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Fiddles from the mutuals

By Neville Bennett

Friday 19th September 2003

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American mutual funds have been ripping off investors with undeclared charges. There is ample evidence too, in churning, that many managers run their funds in ways that maximise their income.

Subsequently another scandal has broken, which is undoubtedly the greatest in the history of the mutual fund industry. It provides new evidence that the culture in the industry needs remedial behaviour modification. Managers ignore clear rules when profitable opportunities arise.

The core of the latest scandal is the Canary Capital Partners, a hedge fund, which was permitted by Janus Funds to trade its shares after the closing bell, and when it knew by international activity that the fund was a "buy" or "sell."

This practice is called "market timing" or "international fund arbitrage." Here is how it works. A fund announces its price at 4 o'clock in New York. Before the next morning, there are trades in international markets, and "timers' are permitted to buy into the fund the next morning at the previous day's price.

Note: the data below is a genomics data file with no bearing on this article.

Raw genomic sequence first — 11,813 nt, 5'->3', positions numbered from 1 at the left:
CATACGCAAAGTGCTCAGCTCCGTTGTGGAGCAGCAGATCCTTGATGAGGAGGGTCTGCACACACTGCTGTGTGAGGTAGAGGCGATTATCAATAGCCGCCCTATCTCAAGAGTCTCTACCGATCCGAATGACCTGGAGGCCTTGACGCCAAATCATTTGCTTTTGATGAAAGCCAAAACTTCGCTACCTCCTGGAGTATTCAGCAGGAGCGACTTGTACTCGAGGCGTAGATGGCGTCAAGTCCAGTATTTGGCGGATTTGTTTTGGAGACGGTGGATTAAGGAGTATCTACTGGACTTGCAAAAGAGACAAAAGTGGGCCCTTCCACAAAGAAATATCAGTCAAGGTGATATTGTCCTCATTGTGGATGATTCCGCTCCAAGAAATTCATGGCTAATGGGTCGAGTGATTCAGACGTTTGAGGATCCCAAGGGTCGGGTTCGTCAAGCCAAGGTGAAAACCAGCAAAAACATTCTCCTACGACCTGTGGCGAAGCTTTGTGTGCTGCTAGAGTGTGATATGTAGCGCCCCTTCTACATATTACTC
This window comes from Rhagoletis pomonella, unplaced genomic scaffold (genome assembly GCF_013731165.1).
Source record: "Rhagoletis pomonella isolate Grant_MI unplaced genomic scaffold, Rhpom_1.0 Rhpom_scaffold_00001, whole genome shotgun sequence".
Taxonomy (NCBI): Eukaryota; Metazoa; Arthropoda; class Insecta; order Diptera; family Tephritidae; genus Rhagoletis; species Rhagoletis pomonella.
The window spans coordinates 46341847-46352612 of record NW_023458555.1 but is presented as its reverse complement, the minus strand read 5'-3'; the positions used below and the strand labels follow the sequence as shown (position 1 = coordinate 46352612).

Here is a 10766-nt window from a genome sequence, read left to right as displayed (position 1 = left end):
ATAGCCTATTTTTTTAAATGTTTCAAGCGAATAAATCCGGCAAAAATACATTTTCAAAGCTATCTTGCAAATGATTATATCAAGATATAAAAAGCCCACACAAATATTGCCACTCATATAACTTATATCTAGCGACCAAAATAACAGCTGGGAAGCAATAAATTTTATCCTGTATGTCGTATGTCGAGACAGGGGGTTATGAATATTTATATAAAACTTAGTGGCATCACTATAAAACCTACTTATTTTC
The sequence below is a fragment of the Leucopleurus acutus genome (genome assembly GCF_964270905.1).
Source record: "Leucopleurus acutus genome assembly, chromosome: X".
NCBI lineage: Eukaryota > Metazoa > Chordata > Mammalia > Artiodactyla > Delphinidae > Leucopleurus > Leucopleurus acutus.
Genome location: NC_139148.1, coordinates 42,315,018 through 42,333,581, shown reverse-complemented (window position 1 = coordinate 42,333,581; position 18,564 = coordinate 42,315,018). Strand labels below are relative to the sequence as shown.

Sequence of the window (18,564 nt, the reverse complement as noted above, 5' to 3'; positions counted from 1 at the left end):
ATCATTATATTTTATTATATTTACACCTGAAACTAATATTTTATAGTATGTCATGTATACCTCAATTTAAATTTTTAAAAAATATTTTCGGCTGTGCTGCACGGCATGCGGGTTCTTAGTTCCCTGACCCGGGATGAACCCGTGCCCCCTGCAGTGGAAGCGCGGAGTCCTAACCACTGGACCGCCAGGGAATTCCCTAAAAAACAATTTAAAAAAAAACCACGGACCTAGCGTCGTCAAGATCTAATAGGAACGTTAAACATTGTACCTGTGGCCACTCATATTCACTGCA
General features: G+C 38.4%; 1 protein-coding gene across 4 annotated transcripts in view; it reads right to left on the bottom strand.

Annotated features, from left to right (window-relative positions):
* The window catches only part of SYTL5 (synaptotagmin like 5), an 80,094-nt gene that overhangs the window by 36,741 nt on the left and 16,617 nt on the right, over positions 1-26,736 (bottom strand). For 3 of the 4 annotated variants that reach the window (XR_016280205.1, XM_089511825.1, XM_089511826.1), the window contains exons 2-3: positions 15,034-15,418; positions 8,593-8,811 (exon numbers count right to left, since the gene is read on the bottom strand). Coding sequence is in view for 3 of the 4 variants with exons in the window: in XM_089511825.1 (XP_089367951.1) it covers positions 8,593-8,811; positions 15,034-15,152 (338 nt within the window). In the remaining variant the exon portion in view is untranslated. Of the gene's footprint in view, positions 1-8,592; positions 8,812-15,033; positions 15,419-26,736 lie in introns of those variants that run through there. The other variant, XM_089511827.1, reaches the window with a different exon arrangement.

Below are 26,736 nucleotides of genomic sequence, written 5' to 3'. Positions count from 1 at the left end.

It is money for jam. Managers do not always mind it because they get activity fees and greater turnover.

Janus admits to "discretionary market timing arrangements," and promises to reimburse shareholders for the losses they have incurred. The market has punished Janus' parent very severely in a price fall. Canary has offered a pre-emptive settlement of $US40 million.

The scandal came into the open on the initiative of Eliot Spitzer, New York attorney-general, who has also named the Bank of America and Bank One as being involved in timing.

The newspapers are having a field day. Reporters have contacted the biggest funds and asked if they permit market timing. A list of important funds have failed to return the calls of CBS includes American Express, Evergreen, Dreyfus, Oppenheimer, Pimco, and Smith Barney.

Mr Spitzer said Bank of America provided Canary with a computer setup that allowed the firm to trade shares after hours. Allegedly, "late trading" and "market timing" cost other fund holders millions.

Mr Spitzer also accused Canary of having a deal with the Security Trust Co. Security has access to 5200 funds including the biggest of all ­ Fidelity, Vanguard, Pimco, Franklin etc. Mr Spitzer alleged Canary was able to conduct after-hours trading in these funds, likely without the fund's knowledge.

Another allegation is that funds provided an up-to-the-minute record of their portfolio to hedge funds.

Investors get told very infrequently what they have shares in. Hedge funds know immediately and this improves their trading opportunities.

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